2009-10-29 / Front Page

Prothonotary’s Seat Up For Grabs

General municipal election this Tuesday
By Chanin Rotz-Mountz STAFF WRITER

Patty Fix Patty Fix Having logged 16 years performing the duties of prothonotary, register of wills, recorder of deeds, clerk of courts and orphans’ court, incumbent Patty Suders Fix is seeing the days dwindle down until Tuesday’s general municipal election when she will square off against challenger Brandon L. Fletcher.

Listed first on the ballot due to a Democrat holding the office of governor of Pennsylvania, Fletcher, a fellow Democrat, has certainly been visible to the public in 2009, visiting pancake dinners and ice cream socials, participating in parades and festivals, and offering residents a change or option in local, county government.

The decision to run for office was not made lightly for 31-yearold Harrisonville man, who said much careful thought and deliberation with friends, family and community members went into the act. “I realized up front this was something that would take a huge personal investment as far as time involved and commitment. However, knowing that I spent a considerable amount of time studying and working in a court setting, I was and still am confident that my credentials qualify me for this position,” stated Fletcher, a 2000 Shippensburg University honors graduate with a B.S. in criminal justice.

Brandon Fletcher Brandon Fletcher Following up on obtaining his degree, Fletcher logged five years with the Franklin County Juvenile Probation Department before joining JLG Industries in 2005 as a customer support professional. Fletcher stated if elected he brings to the office a keen ability to solve problems in adverse situations as well as dealing with multiple situations or concerns in a timely and professional manner.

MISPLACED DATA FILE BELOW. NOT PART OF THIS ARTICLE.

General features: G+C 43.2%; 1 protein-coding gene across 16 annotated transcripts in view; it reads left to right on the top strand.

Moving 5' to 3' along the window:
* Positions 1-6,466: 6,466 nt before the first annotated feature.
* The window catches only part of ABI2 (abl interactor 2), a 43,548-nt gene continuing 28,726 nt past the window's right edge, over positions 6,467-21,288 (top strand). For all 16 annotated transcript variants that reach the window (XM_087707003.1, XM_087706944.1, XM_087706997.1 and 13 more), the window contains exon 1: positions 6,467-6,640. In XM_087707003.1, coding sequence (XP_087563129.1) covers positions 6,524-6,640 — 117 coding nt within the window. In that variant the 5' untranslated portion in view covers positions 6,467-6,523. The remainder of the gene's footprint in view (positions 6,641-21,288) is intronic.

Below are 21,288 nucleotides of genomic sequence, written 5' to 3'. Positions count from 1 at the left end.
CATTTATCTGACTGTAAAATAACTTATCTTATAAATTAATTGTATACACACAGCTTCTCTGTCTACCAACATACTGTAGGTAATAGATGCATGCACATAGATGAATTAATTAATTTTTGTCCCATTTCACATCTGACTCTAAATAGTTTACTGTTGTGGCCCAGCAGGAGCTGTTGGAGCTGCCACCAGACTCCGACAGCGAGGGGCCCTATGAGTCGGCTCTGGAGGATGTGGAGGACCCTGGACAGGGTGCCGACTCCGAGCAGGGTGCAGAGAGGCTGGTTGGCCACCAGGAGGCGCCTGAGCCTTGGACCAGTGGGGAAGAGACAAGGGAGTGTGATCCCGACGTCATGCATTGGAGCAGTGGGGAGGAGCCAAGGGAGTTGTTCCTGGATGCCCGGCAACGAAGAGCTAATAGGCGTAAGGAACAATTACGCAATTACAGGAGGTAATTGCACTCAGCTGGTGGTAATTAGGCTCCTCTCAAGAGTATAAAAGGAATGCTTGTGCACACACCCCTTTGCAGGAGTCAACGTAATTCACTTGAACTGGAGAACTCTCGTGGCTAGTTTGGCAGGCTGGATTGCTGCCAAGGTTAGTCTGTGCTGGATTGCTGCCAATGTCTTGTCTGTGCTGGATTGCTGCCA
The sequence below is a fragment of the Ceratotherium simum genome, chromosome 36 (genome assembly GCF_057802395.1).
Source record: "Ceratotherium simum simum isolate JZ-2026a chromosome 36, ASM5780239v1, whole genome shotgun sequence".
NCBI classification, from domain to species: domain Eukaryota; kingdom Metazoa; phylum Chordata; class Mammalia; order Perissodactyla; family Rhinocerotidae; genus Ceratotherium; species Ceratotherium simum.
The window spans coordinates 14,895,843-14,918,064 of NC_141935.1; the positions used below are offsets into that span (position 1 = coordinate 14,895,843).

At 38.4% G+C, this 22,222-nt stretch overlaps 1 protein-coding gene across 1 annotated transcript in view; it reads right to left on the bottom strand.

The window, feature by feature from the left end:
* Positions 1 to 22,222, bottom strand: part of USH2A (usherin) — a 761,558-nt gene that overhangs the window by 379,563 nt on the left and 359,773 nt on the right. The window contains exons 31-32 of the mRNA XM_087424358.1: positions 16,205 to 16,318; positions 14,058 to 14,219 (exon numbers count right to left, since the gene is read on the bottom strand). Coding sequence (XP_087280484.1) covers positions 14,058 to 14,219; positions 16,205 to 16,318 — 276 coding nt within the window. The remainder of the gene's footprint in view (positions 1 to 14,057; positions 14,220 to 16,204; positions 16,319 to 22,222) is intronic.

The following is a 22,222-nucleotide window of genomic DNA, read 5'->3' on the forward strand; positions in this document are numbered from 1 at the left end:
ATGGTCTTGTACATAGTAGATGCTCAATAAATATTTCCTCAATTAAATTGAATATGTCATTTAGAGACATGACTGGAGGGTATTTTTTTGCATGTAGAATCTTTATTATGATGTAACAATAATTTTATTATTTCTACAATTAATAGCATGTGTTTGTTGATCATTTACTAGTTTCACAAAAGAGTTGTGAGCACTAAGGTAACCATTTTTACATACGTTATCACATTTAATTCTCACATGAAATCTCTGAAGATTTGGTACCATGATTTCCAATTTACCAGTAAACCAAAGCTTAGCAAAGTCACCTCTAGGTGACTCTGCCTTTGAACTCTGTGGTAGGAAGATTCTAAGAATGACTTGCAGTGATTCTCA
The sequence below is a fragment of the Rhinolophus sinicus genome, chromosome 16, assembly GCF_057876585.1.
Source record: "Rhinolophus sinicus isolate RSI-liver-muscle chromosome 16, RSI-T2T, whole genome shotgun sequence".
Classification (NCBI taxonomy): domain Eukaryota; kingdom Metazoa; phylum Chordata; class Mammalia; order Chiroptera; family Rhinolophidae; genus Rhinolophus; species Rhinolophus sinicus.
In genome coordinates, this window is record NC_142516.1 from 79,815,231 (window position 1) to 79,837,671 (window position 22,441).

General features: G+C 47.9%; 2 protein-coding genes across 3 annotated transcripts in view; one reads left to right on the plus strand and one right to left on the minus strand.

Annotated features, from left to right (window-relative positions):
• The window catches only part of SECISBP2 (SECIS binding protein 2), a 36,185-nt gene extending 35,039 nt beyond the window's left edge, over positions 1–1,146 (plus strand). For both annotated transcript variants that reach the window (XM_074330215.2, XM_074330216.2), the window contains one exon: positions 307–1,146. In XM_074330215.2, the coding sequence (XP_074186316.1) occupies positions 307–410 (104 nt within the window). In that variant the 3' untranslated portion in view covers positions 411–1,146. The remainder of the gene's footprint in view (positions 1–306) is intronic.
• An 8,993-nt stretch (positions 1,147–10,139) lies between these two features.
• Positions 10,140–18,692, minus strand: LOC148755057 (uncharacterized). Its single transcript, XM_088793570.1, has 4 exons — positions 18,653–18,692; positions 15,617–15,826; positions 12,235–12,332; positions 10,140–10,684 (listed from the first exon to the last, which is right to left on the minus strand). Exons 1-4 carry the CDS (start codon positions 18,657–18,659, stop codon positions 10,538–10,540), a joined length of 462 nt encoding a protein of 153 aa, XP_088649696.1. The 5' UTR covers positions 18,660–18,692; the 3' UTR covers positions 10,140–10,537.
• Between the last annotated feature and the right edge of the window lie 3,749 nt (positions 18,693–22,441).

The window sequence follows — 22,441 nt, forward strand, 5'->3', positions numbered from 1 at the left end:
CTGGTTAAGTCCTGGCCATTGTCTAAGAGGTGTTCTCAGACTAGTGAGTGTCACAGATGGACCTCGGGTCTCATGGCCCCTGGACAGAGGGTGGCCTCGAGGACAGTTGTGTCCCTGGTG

While he isn’t currently aware of any changes that need to be made to the office of prothonotary, he noted he would certainly be willing to take time to evaluate how the office functions on a daily basis and identify what functions or processes could use improvement.

“While campaigning throughout Fulton County over the last seven months, I have learned about one important thing the people of Fulton County are asking for. Time and time again, I have heard people say things like ‘don’t disappear after the election.’ The recurring theme is to have a prothonotary or any other local elected official be visible and accessible all the time, not just at election time,” he said.

Faced with the many facets and duties that comprise the office of prothonotary, Fletcher indicated what services may take priority one day may not be the most important activity tomorrow. Flexible and able to adapt to situations, he added, no matter the task, the importance should fall back on efficiency, accuracy and professionalism.

“My entire campaign has been focused on making positive change, and I feel that I can provide that for the people of Fulton County,” Fletcher said. “ ... You will get an ultimate team player. I believe in leading by example and going the extra mile to get things done. If that means going to work early and staying late then I have always been willing to do that .... ”

“People throughout Fulton County have talked to me over the past seven months about their desire for change in areas of our local government. However, the intriguing question for some remains why would we risk change? I have said this repeatedly while campaigning, when change is well thought out it may not be a risk at all ... I believe without change you find yourself standing still some times. The risk with standing still is that you get left behind. I think it is important to continue to make progress and move forward,” he concluded.

Fix, number two on the November 3 ballot in the prothonotary’s race, is seeking her fifth four-year term of office. As of presstime Tuesday, Fix of Mc- Connellsburg was unavailable to comment on the upcoming race against Fletcher. She did, however, offer words to voters Friday evening at the fall Republican banquet. (See this week’s Fulton County News for story.)

For the full listing of county, township and judicial races, please refer to the general municipal election proclamation found on page B8 of this week’s edition of The Fulton County News.

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